• Even if you have done all of this and understand it, each time you want to send an email you need to enter the password to unlock your private key. This is annoying.

Regarding S/MIME, you have overall the same complications. It can be a little simpler but as you need a Public Key Infrastructure (PKI), S/MIME usefulness is limited to a single administrative entity managed by trained system administrators, in other words a big company.

A proposal: opportunistic secure email exchange

The basic approach is pretty simple: make a plug-in to some email programs. The first time the plug-in is installed, it automatically creates a public and private key couple for each email address used by the user.

Then, each time a user A sends an email, the public key attached to A's email address is automatically sent with the email. Therefore, if the user communicates with another person B using the same kind of plug-in, the receiver detects that A is capable of using secure emails. At next email from B to A, the plug-in automatically attaches its own public key.

Therefore, after two emails exchanges between A and B, they both have the public key of the other person and thus can both exchange secure emails. When one sends an email, by detecting we have the public key of the correspondent, the email programs would automatically encrypt and sign the email.

Of course, with this scheme, you don't gain strong authentication of the remote party. A man-in-the-middle attack is still possible. But this does not prevent to use another cryptographic protocol to check afterwards that the remote user is really who he is pretending to be, like in ZRTP protocol.

But the danger nowadays is not man-in-the-middle-attack, is it continuous spying on servers like the USA's PRISM program. This opportunistic encryption scheme would allow the average user to use encryption. The emails would be stored encrypted on GMail, Microsoft or Yahoo servers and be in clear only on user's computer.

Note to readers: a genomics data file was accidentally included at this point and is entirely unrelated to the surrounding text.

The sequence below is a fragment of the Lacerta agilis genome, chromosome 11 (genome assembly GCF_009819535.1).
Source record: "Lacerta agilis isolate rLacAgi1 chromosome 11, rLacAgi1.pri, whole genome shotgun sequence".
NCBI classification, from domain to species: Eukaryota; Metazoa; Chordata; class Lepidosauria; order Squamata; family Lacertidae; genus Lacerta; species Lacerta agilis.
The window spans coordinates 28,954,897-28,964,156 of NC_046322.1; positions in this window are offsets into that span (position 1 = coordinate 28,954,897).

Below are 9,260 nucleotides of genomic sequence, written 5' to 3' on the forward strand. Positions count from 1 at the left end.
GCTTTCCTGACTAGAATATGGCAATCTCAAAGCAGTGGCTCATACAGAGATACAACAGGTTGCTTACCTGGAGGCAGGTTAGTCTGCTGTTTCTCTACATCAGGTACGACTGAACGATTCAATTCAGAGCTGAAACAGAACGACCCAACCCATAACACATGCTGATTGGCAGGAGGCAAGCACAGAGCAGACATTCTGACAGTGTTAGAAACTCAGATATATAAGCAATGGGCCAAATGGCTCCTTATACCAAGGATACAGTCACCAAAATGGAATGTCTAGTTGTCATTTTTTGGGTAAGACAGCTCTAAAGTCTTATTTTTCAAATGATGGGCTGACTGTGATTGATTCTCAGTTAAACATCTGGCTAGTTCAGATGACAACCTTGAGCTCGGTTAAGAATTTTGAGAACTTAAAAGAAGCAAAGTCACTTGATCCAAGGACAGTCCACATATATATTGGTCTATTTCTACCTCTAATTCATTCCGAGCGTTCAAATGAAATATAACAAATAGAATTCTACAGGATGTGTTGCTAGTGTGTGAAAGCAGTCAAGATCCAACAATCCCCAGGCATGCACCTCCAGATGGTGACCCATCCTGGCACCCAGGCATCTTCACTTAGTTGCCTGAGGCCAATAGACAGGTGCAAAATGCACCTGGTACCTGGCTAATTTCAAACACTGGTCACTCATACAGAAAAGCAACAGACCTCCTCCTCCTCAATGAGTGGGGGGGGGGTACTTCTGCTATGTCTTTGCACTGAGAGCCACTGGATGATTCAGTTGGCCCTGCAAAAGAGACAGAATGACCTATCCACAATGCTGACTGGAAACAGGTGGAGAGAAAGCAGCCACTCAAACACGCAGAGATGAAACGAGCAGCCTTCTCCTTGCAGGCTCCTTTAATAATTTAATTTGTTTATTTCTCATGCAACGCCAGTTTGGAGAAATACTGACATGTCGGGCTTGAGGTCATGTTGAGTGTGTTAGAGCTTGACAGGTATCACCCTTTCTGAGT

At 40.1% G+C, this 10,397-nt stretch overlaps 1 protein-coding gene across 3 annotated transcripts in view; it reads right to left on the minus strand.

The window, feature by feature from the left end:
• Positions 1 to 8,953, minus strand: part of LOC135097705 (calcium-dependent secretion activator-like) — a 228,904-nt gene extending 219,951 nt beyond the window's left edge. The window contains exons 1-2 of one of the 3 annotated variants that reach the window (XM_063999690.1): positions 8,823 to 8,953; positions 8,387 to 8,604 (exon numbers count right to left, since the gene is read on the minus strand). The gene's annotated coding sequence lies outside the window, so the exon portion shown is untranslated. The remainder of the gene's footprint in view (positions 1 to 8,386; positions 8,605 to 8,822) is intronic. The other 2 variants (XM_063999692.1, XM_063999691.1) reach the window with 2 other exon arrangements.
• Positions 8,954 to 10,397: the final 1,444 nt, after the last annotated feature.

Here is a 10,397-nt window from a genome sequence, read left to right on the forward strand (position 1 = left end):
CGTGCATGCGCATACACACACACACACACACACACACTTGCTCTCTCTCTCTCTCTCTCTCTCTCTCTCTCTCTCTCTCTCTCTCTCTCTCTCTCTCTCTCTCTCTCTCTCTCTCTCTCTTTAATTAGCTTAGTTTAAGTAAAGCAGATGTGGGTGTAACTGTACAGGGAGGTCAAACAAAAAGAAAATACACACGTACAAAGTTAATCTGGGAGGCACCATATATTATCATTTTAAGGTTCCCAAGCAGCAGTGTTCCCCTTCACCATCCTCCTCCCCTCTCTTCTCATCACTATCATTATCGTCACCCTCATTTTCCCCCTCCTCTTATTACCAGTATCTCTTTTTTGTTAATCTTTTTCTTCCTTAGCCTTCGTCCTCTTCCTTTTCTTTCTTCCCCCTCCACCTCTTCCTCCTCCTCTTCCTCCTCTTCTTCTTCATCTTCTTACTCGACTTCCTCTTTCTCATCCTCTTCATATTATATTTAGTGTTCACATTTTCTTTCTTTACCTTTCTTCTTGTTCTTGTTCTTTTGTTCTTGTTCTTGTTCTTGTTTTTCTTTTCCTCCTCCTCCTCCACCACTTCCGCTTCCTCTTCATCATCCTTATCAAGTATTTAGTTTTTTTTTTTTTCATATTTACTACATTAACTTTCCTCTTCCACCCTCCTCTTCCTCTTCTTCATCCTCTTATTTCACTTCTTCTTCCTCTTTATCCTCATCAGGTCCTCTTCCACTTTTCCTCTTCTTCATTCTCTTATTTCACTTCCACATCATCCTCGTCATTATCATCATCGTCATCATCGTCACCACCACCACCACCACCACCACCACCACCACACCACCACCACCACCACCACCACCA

The WE programming idea

I think you now have understood this WE programming idea: implement such a plug-in doing opportunistic email encryption, e.g. as a Thunderbird plug-in. :-) All the libraries are there, like GnuPG's GnuPG Made Easy library to manage keys, encryption and authentication.

Anybody willing to take the challenge? ;-)

Sun 26 May 2013

Issues with distributions, not only a Debian specific problem

Some time ago, I blamed Debian for not looking enough at its users. Apparently, I'm not the only one to make such remarks. Ingo Molnar, a famous Linux kernel developer working for Red Hat made similar remarks. He even proposed some technical solutions.

Other solutions are already available. For example, for OCaml specific software, OPAM, an OCaml specific package system, seems very interesting to work around the freshness issue of OCaml Debian packages.

I'm not sure Ingo's answers or OPAM are THE answers, but they at least open interesting perspectives. Handling of security and licensing issues are very difficult and not yet solved. Distributions are making an heavy work of integration that is currently not done by anybody else.

It is nonetheless refreshing to see people thinking at those issues and proposing new solutions. I find Ingo's proposal of sandboxing, flat dependencing and not forcing people to upgrade very interesting. If you read French, you can also read this LinuxFR article that makes a small review of current proposals.

Tue 14 May 2013

High-level requirements for re-demexp

I recently spoke about the three main points to work on if one would start some re-engineering work on demexp. The first point was to start from some High-Level requirements. I have started to write those High-Level requirements. Let me know if you have comments or questions, either directly at dmentre@linux-france.org or through this post's comments.

Sun 12 May 2013

  • David Mentré

Analyse de Regards Citoyens sur la transparence démocratique